16. Casbow

    Casbow Registered User

    Sep 3, 2013
    988
    Colchester
    Yes Scarlett. There have been many times when i have told someone something that he has been up to, (After they ask) and most people say "Oh don't worry people do understand". Well, I expect some of them do, but I think most people just think that Dementia is being forgetful and a bad memory. xx
     
  17. Scarlett123

    Scarlett123 Registered User

    Apr 30, 2013
    3,802
    Essex
    I've lost count of the number of people who, over the years, have made sympathetic murmurs and said "I know what you must have gone through", and I feel like standing on a soapbox and screaming no you don't!

    Most people, and that includes an awful lot of "professionals", think that anyone with Dementia sits quietly in a corner, perhaps chatting to themselves, and that they might forget names and faces, but are quite amenable and docile.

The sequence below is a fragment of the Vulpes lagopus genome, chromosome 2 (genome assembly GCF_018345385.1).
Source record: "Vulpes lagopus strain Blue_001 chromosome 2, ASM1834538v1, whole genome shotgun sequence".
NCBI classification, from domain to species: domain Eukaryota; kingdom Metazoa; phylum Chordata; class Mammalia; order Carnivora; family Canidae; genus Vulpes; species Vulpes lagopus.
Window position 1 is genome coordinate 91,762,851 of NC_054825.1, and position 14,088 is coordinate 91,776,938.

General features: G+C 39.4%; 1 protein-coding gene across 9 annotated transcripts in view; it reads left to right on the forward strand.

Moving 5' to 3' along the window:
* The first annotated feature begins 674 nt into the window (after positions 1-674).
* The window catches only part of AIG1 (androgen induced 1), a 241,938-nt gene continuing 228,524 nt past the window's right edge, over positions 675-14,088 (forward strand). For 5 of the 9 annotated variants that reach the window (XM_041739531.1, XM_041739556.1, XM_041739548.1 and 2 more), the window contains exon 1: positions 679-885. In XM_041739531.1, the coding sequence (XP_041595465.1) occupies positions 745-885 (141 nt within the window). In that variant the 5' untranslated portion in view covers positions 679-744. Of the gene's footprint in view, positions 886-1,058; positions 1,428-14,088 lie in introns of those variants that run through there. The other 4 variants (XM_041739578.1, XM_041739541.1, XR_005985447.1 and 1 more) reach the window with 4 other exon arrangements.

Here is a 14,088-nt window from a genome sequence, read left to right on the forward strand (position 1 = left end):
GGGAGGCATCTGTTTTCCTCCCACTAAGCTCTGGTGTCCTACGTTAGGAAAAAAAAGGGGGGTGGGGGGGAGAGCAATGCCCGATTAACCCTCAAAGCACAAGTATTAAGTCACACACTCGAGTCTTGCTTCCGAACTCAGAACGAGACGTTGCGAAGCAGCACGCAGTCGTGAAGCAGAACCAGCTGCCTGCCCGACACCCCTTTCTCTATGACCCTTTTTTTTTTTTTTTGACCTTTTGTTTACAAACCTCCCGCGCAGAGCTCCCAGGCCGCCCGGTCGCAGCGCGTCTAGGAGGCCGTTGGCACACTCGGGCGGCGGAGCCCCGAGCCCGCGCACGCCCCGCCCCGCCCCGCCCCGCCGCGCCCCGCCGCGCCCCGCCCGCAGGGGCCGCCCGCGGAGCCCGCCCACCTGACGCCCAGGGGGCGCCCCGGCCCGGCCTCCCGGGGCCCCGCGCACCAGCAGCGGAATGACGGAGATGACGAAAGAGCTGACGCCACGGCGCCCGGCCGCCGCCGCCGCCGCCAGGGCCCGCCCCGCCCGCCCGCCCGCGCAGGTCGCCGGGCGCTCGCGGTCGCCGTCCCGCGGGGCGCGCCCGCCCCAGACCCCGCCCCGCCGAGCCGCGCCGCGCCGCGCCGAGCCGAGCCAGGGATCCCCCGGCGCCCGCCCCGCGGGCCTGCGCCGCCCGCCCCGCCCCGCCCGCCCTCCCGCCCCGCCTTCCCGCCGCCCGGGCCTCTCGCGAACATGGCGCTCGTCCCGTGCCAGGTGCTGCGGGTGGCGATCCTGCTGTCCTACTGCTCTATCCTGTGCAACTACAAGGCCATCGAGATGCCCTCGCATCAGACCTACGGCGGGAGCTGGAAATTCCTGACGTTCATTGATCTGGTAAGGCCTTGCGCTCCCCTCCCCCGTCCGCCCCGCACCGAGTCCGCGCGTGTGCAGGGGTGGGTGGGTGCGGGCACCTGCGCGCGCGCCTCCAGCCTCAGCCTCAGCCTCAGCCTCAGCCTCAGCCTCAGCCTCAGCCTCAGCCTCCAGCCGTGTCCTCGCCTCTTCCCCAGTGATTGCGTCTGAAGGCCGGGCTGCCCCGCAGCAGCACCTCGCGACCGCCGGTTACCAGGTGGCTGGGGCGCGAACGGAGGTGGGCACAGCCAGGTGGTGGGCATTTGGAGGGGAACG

Pooing, peeing, violence, both mental and physical, are never considered and trying to deal with imaginary unwelcome visitors is unheard of by most folk. When our phone lines went down, for most of my neighbours it was just an inconvenience, and they could use their mobiles.

    For me, it meant sleeping on the floor by the front door, because Telecare wasn't working, and I had to stop John getting out. You multiply that instance by the zillions that carers face, day in, day out. I think you are all heroes and heroines.
     
  18. JigJog

    JigJog Registered User

    Nov 6, 2013
    241
    And Scarlett, you are a great comfort to us all. Your common sense, grounded advice and warmth are all appreciated.

    I don't post often, but read the forum several times a day. I appreciate your posts so much.

    Thank you!
    JigJogx
     
  19. Scarlett123

    Scarlett123 Registered User

    Apr 30, 2013
    3,802
    Essex
    Aw .................... you're making me blush. :eek: It's my pleasure to help. :)